We’ve all set goals, or set out to set them, or just set on them. Just that short sentence shows us how easy it is to “set” a goal and then discard it because no one is looking, we got distracted or we came up with a new goal or path to follow. So how do we set a goal for ourselves then honor that commitment? There are many leadership books and goal setting articles out there that do a great job in outlining how this can be done. Pick one and set a goal!

I want to share with you a goal I set for myself this year and the little “steps” I took in achieving it. You may find it helpful as you set out your goals in the coming year. First, the goal! I decided on January 1, 2013 that I was going to run 3,000 miles this year. As a long time distance runner this seemed to be a solid challenge. Think of it as 8.2 miles every day of the year without missing a day. Sounded reasonable to me, but how in fact do you actually put in place the process to make it happen, a goal that could take a year to complete and not lose focus along the way?

I used the SMART(P) process to make this happen.

1) Specific- you must identify exactly what you want to accomplish in as specific terms as you can make it. I said my goal is to Run 3,000 miles in 2013. Very specific without getting into the detail of how I am going to do it, but a goal that I can wake us and say to myself every day.

2) Measurable- the old adage is “you can’t manage what you can’t measure” and with this goal measurement was quite easy. You have a Garmin GPS (or choose your own tool) and you know every day how far you’ve gone. Then every week and every month. This allows you to measure progress and adjust expectations along the way.

3) Actionable- every goal should start with an action verb (run, finish, complete, start) rather than a to-be verb (am, be, have). Here I was able to break out every month, week and day into exactly what I needed to do stay on pace. I used 10k, ½ Marathon, 25k and Marathon races along the way to break up the grind of the days and to give myself little wins along the way.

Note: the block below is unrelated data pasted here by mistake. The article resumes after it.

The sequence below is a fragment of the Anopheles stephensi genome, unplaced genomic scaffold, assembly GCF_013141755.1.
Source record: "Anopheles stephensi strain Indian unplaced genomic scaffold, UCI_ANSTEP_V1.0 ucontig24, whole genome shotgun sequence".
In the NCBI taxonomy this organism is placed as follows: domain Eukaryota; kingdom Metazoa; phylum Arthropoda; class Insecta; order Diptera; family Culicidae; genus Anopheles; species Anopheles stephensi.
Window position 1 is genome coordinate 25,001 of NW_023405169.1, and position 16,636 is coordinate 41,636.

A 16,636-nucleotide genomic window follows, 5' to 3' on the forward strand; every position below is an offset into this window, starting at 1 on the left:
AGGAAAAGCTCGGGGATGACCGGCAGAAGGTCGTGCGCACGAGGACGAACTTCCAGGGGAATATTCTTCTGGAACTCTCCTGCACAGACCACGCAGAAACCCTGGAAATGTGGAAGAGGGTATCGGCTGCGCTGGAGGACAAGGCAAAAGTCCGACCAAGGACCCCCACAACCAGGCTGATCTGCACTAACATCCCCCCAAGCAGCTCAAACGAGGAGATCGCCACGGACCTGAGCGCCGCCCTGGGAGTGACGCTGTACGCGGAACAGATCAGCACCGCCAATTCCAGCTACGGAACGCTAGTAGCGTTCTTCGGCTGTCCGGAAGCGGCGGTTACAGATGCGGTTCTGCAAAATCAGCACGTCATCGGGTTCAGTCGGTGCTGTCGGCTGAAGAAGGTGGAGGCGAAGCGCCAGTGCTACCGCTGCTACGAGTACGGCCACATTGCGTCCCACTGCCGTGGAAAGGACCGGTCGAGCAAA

4) Realistic- this is where you have to be careful. It is great to stretch yourself and get out of your comfort zone but remember to add a dose of common sense. This part has always been difficult for me. My tendency is to add to many miles and I have done it many times at the expense of my body. This time I used the series of races to help me maintain focus and not do to many miles and get hurt. I also decided I would set personal records in each of the distance. (a definite step out of the comfort zone).

5) Time- time bound is important for a goal. In this case I did this in the beginning with December 31, 2013 being the last day I could accomplish the goal. Remember, a goal without a date is just a dream.

6) Persistence- This is the ingredient I feel determines if goals are accomplished. What is that “it thing” in your head and heart that drives you to finish, to accomplish the goal in the face of any obstacles that may arise. For me it was persistence through heat, wind, rain, cold, aches and of course schedule, work, travel, etc. to honor a promise to myself.

On Friday December 13, 2013 I crossed the 3,000 mile mark. 18 days to spare and personal records in four different distance races. (yes, I continue to run and the finish should be around 3,150 miles) Mission accomplished and a Boston Marathon in my future that I can use to create a whole new set of goals that allow me the opportunity to compete and live a healthy life. What are your goals for 2014? Do you have a process for attaining them? You do, just write them down and be SMART and persistent in your pursuit.